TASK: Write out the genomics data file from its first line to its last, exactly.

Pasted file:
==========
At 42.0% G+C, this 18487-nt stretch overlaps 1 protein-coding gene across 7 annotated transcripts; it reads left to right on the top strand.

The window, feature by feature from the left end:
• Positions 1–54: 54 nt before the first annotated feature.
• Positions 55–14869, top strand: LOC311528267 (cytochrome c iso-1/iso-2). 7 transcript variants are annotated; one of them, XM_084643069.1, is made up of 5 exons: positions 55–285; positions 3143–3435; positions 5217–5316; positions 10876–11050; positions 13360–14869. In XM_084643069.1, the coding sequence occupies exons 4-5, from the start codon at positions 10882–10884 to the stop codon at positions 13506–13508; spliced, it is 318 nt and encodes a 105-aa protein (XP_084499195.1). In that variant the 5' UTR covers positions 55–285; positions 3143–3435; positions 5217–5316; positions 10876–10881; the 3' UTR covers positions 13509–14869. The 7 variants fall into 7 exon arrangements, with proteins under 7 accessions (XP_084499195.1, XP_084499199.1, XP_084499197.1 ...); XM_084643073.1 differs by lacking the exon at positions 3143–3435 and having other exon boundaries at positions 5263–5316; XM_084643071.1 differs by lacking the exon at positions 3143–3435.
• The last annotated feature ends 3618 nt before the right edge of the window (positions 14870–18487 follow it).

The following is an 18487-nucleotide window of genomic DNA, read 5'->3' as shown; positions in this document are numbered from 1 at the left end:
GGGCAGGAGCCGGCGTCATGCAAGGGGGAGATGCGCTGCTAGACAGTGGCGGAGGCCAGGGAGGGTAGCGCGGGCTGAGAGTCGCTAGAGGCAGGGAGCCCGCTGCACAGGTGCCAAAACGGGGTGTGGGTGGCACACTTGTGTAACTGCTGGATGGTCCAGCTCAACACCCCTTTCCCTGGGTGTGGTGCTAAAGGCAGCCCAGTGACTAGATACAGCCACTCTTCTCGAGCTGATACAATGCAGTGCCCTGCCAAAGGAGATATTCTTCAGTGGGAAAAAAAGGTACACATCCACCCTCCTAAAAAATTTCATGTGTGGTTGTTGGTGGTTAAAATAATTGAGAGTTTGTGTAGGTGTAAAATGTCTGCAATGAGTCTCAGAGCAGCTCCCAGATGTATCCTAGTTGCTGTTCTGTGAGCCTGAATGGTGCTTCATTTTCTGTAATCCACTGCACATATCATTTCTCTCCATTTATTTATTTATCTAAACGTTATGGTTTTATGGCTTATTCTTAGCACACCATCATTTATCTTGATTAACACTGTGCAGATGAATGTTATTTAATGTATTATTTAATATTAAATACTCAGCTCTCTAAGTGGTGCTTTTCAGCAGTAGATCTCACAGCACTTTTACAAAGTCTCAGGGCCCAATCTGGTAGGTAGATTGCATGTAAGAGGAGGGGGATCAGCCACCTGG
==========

At 42.0% G+C, this 18487-nt stretch overlaps 1 protein-coding gene across 7 annotated transcripts; it reads left to right on the top strand.

The window, feature by feature from the left end:
• Positions 1–54: 54 nt before the first annotated feature.
• Positions 55–14869, top strand: LOC311528267 (cytochrome c iso-1/iso-2). 7 transcript variants are annotated; one of them, XM_084643069.1, is made up of 5 exons: positions 55–285; positions 3143–3435; positions 5217–5316; positions 10876–11050; positions 13360–14869. In XM_084643069.1, the coding sequence occupies exons 4-5, from the start codon at positions 10882–10884 to the stop codon at positions 13506–13508; spliced, it is 318 nt and encodes a 105-aa protein (XP_084499195.1). In that variant the 5' UTR covers positions 55–285; positions 3143–3435; positions 5217–5316; positions 10876–10881; the 3' UTR covers positions 13509–14869. The 7 variants fall into 7 exon arrangements, with proteins under 7 accessions (XP_084499195.1, XP_084499199.1, XP_084499197.1 ...); XM_084643073.1 differs by lacking the exon at positions 3143–3435 and having other exon boundaries at positions 5263–5316; XM_084643071.1 differs by lacking the exon at positions 3143–3435.
• The last annotated feature ends 3618 nt before the right edge of the window (positions 14870–18487 follow it).

The following is an 18487-nucleotide window of genomic DNA, read 5'->3' as shown; positions in this document are numbered from 1 at the left end:
GGGCAGGAGCCGGCGTCATGCAAGGGGGAGATGCGCTGCTAGACAGTGGCGGAGGCCAGGGAGGGTAGCGCGGGCTGAGAGTCGCTAGAGGCAGGGAGCCCGCTGCACAGGTGCCAAAACGGGGTGTGGGTGGCACACTTGTGTAACTGCTGGATGGTCCAGCTCAACACCCCTTTCCCTGGGTGTGGTGCTAAAGGCAGCCCAGTGACTAGATACAGCCACTCTTCTCGAGCTGATACAATGCAGTGCCCTGCCAAAGGAGATATTCTTCAGTGGGAAAAAAAGGTACACATCCACCCTCCTAAAAAATTTCATGTGTGGTTGTTGGTGGTTAAAATAATTGAGAGTTTGTGTAGGTGTAAAATGTCTGCAATGAGTCTCAGAGCAGCTCCCAGATGTATCCTAGTTGCTGTTCTGTGAGCCTGAATGGTGCTTCATTTTCTGTAATCCACTGCACATATCATTTCTCTCCATTTATTTATTTATCTAAACGTTATGGTTTTATGGCTTATTCTTAGCACACCATCATTTATCTTGATTAACACTGTGCAGATGAATGTTATTTAATGTATTATTTAATATTAAATACTCAGCTCTCTAAGTGGTGCTTTTCAGCAGTAGATCTCACAGCACTTTTACAAAGTCTCAGGGCCCAATCTGGTAGGTAGATTGCATGTAAGAGGAGGGGGATCAGCCACCTGG